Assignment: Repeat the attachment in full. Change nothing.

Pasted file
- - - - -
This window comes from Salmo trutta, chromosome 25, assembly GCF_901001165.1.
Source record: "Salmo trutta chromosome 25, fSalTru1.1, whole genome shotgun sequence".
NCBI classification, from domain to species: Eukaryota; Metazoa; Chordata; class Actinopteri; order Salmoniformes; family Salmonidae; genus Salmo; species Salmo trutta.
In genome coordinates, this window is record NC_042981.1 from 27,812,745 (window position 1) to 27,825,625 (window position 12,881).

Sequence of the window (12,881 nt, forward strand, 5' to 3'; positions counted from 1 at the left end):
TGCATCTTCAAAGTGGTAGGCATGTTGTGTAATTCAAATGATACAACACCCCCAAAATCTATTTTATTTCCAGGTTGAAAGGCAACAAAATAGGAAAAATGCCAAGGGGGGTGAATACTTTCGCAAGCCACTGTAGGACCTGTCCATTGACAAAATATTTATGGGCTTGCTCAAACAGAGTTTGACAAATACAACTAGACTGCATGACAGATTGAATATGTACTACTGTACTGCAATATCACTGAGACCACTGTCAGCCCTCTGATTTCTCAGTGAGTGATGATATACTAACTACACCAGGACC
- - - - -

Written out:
This window comes from Salmo trutta, chromosome 25, assembly GCF_901001165.1.
Source record: "Salmo trutta chromosome 25, fSalTru1.1, whole genome shotgun sequence".
NCBI classification, from domain to species: Eukaryota; Metazoa; Chordata; class Actinopteri; order Salmoniformes; family Salmonidae; genus Salmo; species Salmo trutta.
In genome coordinates, this window is record NC_042981.1 from 27,812,745 (window position 1) to 27,825,625 (window position 12,881).

Sequence of the window (12,881 nt, forward strand, 5' to 3'; positions counted from 1 at the left end):
TGCATCTTCAAAGTGGTAGGCATGTTGTGTAATTCAAATGATACAACACCCCCAAAATCTATTTTATTTCCAGGTTGAAAGGCAACAAAATAGGAAAAATGCCAAGGGGGGTGAATACTTTCGCAAGCCACTGTAGGACCTGTCCATTGACAAAATATTTATGGGCTTGCTCAAACAGAGTTTGACAAATACAACTAGACTGCATGACAGATTGAATATGTACTACTGTACTGCAATATCACTGAGACCACTGTCAGCCCTCTGATTTCTCAGTGAGTGATGATATACTAACTACACCAGGACC